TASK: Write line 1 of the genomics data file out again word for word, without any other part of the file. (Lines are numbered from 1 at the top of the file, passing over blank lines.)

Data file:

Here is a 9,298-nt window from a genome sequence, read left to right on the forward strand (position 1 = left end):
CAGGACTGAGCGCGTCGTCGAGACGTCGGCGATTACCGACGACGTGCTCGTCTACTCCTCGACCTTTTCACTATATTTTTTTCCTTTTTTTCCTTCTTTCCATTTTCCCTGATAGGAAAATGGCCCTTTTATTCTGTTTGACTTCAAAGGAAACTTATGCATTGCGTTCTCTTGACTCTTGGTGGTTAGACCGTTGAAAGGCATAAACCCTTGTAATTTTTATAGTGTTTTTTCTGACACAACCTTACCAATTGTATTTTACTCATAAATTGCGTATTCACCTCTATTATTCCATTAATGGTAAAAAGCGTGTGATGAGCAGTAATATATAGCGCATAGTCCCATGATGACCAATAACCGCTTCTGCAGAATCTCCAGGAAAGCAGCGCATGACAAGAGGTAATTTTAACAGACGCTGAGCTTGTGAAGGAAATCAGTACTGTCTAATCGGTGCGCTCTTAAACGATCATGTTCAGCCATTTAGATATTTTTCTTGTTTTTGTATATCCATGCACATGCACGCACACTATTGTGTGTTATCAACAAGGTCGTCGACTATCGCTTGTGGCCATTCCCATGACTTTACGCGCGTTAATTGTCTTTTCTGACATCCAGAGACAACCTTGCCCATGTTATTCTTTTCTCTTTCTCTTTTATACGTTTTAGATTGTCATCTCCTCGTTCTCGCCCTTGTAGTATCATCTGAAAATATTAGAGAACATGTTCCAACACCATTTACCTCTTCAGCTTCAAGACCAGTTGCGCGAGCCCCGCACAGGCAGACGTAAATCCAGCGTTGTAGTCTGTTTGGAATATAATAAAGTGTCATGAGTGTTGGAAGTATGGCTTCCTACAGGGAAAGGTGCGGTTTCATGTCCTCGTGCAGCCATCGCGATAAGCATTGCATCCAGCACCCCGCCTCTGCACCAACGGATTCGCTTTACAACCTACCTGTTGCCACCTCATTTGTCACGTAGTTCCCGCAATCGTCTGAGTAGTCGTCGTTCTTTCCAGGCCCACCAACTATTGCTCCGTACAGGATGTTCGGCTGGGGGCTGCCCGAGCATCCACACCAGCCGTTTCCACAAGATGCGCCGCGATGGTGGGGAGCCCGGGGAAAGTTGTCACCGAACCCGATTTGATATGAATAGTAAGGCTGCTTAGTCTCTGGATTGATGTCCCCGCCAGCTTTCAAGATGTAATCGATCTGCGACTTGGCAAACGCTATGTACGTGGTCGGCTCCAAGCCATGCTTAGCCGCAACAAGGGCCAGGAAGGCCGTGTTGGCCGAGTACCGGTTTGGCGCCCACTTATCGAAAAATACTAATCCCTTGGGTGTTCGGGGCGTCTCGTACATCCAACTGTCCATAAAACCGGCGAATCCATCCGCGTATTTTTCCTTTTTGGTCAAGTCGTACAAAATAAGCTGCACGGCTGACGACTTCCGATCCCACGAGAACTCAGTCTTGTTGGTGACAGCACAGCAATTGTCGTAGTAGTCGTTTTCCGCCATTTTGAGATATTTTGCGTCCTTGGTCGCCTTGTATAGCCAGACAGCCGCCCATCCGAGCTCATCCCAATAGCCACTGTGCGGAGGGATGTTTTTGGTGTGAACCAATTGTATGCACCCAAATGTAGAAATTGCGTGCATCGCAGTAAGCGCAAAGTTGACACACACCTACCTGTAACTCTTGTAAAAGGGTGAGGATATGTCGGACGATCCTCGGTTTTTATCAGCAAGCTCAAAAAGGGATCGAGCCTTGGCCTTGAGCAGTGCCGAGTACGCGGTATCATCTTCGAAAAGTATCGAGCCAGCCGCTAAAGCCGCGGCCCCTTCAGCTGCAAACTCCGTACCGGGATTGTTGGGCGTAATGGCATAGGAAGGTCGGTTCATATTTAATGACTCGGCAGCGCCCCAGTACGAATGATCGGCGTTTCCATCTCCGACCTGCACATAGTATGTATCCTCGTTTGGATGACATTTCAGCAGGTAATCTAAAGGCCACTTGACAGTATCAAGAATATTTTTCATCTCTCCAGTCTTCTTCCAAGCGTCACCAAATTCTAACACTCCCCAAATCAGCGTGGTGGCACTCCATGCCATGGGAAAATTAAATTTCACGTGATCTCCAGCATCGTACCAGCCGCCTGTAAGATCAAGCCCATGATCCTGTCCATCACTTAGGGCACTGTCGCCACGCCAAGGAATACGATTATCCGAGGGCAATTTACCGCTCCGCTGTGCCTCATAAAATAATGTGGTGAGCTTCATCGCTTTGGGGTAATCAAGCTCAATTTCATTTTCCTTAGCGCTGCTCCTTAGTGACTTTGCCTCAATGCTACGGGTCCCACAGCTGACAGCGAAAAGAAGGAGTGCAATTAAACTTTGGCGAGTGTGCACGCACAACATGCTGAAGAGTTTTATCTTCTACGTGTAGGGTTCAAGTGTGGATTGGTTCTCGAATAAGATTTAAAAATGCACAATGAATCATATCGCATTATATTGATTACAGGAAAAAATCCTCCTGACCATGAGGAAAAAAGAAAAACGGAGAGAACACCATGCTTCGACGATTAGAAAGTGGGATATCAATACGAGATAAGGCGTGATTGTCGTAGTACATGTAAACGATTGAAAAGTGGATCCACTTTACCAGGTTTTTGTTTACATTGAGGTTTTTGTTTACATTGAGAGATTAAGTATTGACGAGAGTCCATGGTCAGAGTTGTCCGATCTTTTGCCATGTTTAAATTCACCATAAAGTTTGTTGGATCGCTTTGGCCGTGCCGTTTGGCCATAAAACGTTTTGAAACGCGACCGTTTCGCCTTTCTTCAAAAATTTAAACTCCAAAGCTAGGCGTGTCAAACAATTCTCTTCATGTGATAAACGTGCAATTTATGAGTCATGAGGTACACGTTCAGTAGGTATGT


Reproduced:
Here is a 9,298-nt window from a genome sequence, read left to right on the forward strand (position 1 = left end):